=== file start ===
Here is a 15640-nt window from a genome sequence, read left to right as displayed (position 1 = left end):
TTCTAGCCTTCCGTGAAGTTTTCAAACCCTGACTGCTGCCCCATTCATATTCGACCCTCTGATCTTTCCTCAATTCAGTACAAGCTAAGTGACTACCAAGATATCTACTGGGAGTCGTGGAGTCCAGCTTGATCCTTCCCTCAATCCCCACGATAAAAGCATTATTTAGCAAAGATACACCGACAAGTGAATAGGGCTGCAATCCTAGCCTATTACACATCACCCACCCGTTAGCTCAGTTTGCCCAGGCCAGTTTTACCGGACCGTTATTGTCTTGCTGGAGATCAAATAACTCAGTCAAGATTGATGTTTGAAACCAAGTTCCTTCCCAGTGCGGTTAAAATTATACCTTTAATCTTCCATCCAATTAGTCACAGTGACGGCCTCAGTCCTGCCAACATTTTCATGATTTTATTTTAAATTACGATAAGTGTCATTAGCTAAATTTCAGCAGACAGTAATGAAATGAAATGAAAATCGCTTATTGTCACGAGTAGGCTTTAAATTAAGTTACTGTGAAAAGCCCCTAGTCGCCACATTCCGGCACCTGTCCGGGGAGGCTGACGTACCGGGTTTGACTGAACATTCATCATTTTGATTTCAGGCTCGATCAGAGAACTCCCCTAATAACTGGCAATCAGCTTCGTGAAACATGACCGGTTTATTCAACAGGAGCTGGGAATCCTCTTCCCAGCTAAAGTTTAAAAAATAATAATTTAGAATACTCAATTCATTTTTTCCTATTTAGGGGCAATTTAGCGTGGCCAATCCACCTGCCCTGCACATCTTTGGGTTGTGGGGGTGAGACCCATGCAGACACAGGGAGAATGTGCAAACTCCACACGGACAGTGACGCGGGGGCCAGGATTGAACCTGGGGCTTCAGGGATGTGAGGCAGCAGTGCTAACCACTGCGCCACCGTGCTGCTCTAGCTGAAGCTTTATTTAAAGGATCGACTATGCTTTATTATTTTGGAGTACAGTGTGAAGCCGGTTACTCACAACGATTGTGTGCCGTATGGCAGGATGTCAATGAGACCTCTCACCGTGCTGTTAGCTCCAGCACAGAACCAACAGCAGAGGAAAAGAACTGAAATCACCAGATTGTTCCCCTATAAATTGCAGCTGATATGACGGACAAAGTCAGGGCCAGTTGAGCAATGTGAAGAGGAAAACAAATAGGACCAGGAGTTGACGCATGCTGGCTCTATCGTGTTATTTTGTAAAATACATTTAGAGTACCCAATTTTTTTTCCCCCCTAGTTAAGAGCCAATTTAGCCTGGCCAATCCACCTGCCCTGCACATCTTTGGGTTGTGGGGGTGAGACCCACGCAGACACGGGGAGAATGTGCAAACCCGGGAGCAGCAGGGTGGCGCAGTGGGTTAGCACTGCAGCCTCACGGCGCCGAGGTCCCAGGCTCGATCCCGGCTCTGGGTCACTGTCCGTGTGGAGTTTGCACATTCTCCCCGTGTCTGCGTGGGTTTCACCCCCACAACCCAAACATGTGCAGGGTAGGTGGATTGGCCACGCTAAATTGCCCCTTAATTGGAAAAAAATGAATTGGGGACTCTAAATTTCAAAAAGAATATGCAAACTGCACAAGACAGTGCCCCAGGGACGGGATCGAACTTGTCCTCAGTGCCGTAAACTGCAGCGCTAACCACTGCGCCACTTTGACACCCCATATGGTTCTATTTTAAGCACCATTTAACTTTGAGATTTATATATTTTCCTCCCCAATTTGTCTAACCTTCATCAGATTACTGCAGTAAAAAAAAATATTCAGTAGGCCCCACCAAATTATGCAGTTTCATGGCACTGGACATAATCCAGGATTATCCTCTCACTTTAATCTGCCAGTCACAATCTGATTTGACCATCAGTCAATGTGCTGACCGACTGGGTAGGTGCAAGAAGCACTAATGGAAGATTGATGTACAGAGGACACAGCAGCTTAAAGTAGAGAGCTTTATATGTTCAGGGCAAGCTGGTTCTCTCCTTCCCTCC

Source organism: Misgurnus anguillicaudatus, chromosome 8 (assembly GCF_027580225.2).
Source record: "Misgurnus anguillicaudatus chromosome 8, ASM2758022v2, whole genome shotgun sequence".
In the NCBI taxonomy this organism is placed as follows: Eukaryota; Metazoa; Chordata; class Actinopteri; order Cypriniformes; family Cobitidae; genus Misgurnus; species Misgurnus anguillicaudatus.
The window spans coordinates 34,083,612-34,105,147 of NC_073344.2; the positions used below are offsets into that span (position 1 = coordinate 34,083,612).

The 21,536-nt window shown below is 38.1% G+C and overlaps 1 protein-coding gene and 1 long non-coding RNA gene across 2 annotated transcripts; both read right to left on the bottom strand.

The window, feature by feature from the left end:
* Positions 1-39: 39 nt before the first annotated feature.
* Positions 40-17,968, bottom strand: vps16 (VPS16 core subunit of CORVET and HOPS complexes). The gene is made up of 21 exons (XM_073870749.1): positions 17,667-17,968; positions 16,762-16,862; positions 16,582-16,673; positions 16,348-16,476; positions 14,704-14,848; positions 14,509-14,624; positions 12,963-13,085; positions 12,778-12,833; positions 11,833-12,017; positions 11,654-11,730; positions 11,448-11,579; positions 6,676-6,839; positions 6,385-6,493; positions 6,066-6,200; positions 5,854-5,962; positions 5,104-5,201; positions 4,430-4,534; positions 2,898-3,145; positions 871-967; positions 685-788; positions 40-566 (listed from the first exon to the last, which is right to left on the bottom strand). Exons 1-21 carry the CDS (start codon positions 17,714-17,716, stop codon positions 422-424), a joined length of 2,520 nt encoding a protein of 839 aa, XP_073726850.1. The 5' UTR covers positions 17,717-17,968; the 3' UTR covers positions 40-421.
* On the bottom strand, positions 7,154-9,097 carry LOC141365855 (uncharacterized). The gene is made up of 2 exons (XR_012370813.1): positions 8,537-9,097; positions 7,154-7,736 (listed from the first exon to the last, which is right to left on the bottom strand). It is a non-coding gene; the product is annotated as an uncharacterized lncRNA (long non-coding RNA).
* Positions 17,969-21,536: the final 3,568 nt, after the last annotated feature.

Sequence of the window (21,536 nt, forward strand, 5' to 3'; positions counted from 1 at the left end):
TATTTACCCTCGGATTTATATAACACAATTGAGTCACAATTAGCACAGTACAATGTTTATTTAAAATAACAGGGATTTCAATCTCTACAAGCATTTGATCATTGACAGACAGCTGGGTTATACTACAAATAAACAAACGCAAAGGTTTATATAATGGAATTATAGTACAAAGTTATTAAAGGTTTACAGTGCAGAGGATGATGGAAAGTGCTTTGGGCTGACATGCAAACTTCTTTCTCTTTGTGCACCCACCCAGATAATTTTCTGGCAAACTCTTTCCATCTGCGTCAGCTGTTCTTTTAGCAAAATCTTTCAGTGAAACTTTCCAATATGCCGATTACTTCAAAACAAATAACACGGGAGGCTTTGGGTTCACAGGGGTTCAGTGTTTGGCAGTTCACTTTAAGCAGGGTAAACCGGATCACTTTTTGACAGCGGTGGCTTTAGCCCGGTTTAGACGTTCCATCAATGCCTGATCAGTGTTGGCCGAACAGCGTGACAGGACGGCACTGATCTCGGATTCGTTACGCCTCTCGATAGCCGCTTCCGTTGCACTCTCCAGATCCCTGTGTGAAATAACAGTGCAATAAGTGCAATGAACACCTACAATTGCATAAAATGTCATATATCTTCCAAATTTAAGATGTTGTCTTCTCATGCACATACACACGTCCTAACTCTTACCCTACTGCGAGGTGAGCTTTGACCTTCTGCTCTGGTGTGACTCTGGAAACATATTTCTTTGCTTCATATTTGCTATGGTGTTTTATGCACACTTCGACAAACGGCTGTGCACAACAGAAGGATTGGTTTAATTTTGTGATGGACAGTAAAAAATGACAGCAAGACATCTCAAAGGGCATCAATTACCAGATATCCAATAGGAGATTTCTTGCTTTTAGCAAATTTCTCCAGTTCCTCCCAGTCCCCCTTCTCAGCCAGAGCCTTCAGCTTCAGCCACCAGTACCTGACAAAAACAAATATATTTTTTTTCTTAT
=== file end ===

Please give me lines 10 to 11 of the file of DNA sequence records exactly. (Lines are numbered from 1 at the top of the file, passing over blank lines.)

* Positions 40-17,968, bottom strand: vps16 (VPS16 core subunit of CORVET and HOPS complexes). The gene is made up of 21 exons (XM_073870749.1): positions 17,667-17,968; positions 16,762-16,862; positions 16,582-16,673; positions 16,348-16,476; positions 14,704-14,848; positions 14,509-14,624; positions 12,963-13,085; positions 12,778-12,833; positions 11,833-12,017; positions 11,654-11,730; positions 11,448-11,579; positions 6,676-6,839; positions 6,385-6,493; positions 6,066-6,200; positions 5,854-5,962; positions 5,104-5,201; positions 4,430-4,534; positions 2,898-3,145; positions 871-967; positions 685-788; positions 40-566 (listed from the first exon to the last, which is right to left on the bottom strand). Exons 1-21 carry the CDS (start codon positions 17,714-17,716, stop codon positions 422-424), a joined length of 2,520 nt encoding a protein of 839 aa, XP_073726850.1. The 5' UTR covers positions 17,717-17,968; the 3' UTR covers positions 40-421.
* On the bottom strand, positions 7,154-9,097 carry LOC141365855 (uncharacterized). The gene is made up of 2 exons (XR_012370813.1): positions 8,537-9,097; positions 7,154-7,736 (listed from the first exon to the last, which is right to left on the bottom strand). It is a non-coding gene; the product is annotated as an uncharacterized lncRNA (long non-coding RNA).